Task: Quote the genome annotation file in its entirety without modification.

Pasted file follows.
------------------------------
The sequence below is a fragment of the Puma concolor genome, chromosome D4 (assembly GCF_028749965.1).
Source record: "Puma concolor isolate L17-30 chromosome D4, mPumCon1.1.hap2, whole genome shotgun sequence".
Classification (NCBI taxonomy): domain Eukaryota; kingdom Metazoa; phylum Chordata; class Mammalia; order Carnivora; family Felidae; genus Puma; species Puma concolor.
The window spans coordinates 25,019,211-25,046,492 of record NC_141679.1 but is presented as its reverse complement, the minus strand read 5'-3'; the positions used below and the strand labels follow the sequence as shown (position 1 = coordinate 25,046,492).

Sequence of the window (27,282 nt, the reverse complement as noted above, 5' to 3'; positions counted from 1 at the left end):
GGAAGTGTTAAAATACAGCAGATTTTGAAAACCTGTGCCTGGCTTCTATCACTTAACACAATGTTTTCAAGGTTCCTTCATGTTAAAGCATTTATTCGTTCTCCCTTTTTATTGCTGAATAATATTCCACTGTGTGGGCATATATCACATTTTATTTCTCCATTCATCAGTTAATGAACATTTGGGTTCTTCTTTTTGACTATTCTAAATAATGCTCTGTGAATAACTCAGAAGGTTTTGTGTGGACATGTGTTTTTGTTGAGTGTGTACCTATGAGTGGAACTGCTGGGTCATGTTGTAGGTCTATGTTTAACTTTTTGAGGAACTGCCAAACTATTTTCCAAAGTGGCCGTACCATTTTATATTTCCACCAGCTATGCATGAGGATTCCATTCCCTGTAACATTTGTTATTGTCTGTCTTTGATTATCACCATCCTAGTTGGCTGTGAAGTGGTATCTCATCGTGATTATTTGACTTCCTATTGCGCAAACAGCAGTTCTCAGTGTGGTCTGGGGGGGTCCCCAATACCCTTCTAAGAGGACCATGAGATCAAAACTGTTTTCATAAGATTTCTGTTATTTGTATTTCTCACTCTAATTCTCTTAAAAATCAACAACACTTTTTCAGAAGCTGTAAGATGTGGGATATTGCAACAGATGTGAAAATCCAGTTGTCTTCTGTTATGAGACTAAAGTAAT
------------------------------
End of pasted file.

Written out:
The sequence below is a fragment of the Puma concolor genome, chromosome D4 (assembly GCF_028749965.1).
Source record: "Puma concolor isolate L17-30 chromosome D4, mPumCon1.1.hap2, whole genome shotgun sequence".
Classification (NCBI taxonomy): domain Eukaryota; kingdom Metazoa; phylum Chordata; class Mammalia; order Carnivora; family Felidae; genus Puma; species Puma concolor.
The window spans coordinates 25,019,211-25,046,492 of record NC_141679.1 but is presented as its reverse complement, the minus strand read 5'-3'; the positions used below and the strand labels follow the sequence as shown (position 1 = coordinate 25,046,492).

Sequence of the window (27,282 nt, the reverse complement as noted above, 5' to 3'; positions counted from 1 at the left end):
GGAAGTGTTAAAATACAGCAGATTTTGAAAACCTGTGCCTGGCTTCTATCACTTAACACAATGTTTTCAAGGTTCCTTCATGTTAAAGCATTTATTCGTTCTCCCTTTTTATTGCTGAATAATATTCCACTGTGTGGGCATATATCACATTTTATTTCTCCATTCATCAGTTAATGAACATTTGGGTTCTTCTTTTTGACTATTCTAAATAATGCTCTGTGAATAACTCAGAAGGTTTTGTGTGGACATGTGTTTTTGTTGAGTGTGTACCTATGAGTGGAACTGCTGGGTCATGTTGTAGGTCTATGTTTAACTTTTTGAGGAACTGCCAAACTATTTTCCAAAGTGGCCGTACCATTTTATATTTCCACCAGCTATGCATGAGGATTCCATTCCCTGTAACATTTGTTATTGTCTGTCTTTGATTATCACCATCCTAGTTGGCTGTGAAGTGGTATCTCATCGTGATTATTTGACTTCCTATTGCGCAAACAGCAGTTCTCAGTGTGGTCTGGGGGGGTCCCCAATACCCTTCTAAGAGGACCATGAGATCAAAACTGTTTTCATAAGATTTCTGTTATTTGTATTTCTCACTCTAATTCTCTTAAAAATCAACAACACTTTTTCAGAAGCTGTAAGATGTGGGATATTGCAACAGATGTGAAAATCCAGTTGTCTTCTGTTATGAGACTAAAGTAAT